news and views
… propped up by unsolicited opinions.
And here we go again, down the same prepaved roads watching news on TV. Fifteen seconds of selected
news – repeated twice, followed by whoever's views and opinions that are acceptable to the station and
those in control of it, until it is time for commercials or something totally different but equally
This common approach to news presentation is probably fine with those who like to be told what, and what not, to think. It is however nothing but noise and waste of time for those of us who do not want, nor need, such “assistance”.
News media's rule #1: what we can not be bothered to broadcast, surely is not relevant to anyone within our media-sphere.
Those who are shaping and reformatting news for broadcasting, are all too often the same who select what is to be presented as news, or not. This makes both selection and presentation processes predictable, and news value highly questionable.
News media's rule #2: opposing views should not be accepted nor broadcasted, except when they can be ridiculed.
warning lights left and right…
Whichever way “news and views” get angled – politically or otherwise, chances are it will be too far
off to be of much use to those of us who want to know the facts, and only the facts.
Admittedly; reporting facts accurately is near impossible even for born-and-certified neutrals, but taking sides on any subject before presenting them sure doesn't help.
News media's rule #3: repeat the same views and opinions enough times, and the public will share them for us as solid facts.
Preaching to the choir day in and day out, may work wonders for ones self-confidence. Quality of content will inevitably suffer severely over time, but who cares as long as all in ones own groups believe ones views, opinions and angles are the right ones, and agree that we are doing great and that we are the greatest.
News media's rule #4: if we haven't formed an opinion to sell to the public, we'll have no “news” to serve today.
news “blah blah” corporations…
Views and opinions are often filled with meaningless jargon, which does not help to clarify what whoever uttered about whatever actually meant. Whether or not lack of clarity is intended, or not, does not really matter, as it usually sounds just as meaningless either way.
That top-down language better suited in politics and kindergarten is also often used – often intermixed with gobbledygook to underline whoever's importance, comes over as equally nonsensical to those who bother to listen. People in broadcasting corporations apparently have strange views of the public they pretend to be serving.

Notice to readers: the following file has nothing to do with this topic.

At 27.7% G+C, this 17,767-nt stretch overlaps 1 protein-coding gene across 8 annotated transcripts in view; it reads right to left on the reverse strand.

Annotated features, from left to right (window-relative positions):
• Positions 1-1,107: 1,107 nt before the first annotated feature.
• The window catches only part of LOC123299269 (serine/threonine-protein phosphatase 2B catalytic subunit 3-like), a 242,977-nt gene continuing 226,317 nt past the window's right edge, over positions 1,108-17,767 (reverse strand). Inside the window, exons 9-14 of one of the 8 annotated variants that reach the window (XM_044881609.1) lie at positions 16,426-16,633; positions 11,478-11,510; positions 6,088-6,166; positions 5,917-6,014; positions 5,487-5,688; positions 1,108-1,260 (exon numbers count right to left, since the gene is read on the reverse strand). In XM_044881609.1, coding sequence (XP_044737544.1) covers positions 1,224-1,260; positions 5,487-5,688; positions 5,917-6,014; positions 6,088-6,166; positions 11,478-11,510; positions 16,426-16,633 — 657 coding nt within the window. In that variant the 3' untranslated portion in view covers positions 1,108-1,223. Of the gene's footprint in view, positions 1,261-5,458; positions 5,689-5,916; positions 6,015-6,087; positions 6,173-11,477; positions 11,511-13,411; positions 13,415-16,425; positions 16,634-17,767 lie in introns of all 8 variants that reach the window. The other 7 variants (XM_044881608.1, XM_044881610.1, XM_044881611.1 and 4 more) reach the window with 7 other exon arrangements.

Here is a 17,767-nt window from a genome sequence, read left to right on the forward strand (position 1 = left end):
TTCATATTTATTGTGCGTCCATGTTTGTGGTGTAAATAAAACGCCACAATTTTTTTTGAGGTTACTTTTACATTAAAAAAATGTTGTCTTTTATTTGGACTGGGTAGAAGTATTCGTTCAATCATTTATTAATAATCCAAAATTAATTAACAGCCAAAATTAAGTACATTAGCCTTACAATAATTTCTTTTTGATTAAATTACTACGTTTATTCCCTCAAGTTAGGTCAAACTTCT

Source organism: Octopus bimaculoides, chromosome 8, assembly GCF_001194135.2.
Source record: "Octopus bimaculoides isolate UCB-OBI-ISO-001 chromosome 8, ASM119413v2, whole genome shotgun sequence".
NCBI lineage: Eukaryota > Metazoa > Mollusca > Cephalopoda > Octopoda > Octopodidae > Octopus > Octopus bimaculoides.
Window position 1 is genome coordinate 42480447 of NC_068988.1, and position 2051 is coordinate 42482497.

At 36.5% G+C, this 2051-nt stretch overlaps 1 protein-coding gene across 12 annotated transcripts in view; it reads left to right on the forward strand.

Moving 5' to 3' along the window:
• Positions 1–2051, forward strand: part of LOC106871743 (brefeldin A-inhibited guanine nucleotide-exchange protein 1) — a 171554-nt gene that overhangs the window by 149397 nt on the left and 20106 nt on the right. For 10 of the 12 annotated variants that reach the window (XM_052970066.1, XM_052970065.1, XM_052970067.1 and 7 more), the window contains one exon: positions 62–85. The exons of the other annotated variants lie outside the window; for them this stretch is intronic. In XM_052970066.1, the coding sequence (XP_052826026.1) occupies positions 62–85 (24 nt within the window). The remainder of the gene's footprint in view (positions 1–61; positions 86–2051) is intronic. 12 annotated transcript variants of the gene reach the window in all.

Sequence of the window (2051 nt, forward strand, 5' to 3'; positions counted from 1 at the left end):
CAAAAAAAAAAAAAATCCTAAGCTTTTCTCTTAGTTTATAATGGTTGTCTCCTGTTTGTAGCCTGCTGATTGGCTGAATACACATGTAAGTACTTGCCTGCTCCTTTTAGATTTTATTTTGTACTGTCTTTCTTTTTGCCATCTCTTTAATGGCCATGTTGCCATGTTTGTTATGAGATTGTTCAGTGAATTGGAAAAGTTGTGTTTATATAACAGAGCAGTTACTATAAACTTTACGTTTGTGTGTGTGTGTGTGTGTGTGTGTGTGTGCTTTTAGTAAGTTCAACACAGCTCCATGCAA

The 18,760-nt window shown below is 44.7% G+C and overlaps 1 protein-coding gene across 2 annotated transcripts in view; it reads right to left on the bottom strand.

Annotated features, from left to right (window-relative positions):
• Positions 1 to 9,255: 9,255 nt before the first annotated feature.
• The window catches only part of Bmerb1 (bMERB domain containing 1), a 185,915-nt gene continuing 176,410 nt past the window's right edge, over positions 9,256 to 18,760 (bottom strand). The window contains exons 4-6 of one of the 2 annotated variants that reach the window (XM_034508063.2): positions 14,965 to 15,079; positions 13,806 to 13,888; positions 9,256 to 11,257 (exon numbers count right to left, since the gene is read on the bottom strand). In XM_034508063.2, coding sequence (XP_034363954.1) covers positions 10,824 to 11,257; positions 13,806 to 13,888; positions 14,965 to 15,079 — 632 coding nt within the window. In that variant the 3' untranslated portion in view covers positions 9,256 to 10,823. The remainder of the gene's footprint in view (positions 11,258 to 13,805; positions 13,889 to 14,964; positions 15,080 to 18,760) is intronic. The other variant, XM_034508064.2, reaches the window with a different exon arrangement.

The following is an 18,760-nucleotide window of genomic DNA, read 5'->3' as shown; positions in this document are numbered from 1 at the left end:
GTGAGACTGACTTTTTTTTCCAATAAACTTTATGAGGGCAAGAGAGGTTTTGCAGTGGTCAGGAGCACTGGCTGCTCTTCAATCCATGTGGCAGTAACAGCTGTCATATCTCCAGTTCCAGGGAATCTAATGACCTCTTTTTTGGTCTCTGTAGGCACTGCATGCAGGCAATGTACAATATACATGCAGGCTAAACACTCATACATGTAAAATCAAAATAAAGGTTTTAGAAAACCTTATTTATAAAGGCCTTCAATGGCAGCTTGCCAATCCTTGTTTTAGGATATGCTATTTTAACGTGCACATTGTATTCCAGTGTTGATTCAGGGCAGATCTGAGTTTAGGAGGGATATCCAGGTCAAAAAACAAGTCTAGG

Fact-checking all the copy-and-paste “blah blah” that big media corporations release, would be
a full-time job for hundreds of fact-checkers – or an advanced AI setup
– for each media corp.
For us individuals (who obviously do not have access to that kind of fact-checking resources) it is easiest to initially regard all big media corps releases as “unreliable“. We can then change that basic notion to “potentially true“ later on, in those rare cases where the evidence mounts up that way.
social media, etc…
Less news and even more views and opinions, but overall not all that different from what is presented above. As anyone with a bare minimum of technical means can become their own “broadcasters” via the World Wide Web, the possibilities are endless.
The wider view and multitude of details provided by the many,
help immensely in balancing out the headlines the big corporations want us to pay
Scanning the web for interesting bits and pieces of information while the “important people” (try to) sell us their thoughts and whatnot on major news channels, can be excellent use of our precious time.
Social media can of course also become addictive, and steal time rather than provide us with useful information. It all depends on how we use it: to our advantage or to someone else's.
Fact-checking can be a problem on social media and the web of minor “news and views” sources as a whole, but no worse than checking what comes out via the major channels1.
Not sure why I am complaining – if that is what I am doing here, as most of what I write is nothing but “views and opinions”. Difference seems to be that I hardly ever call my writings “news” and then turn them into something totally different, and that I am not trying to waste anyone's time.
To state the obvious: I am of course always right, but that is another matter entirely and not open for fact-checking
I am a strong believer in common sense, and not much else. However, we all need hobbies, and studying how things, and people, work at all levels is one of mine.
last rev: 10.jun.2020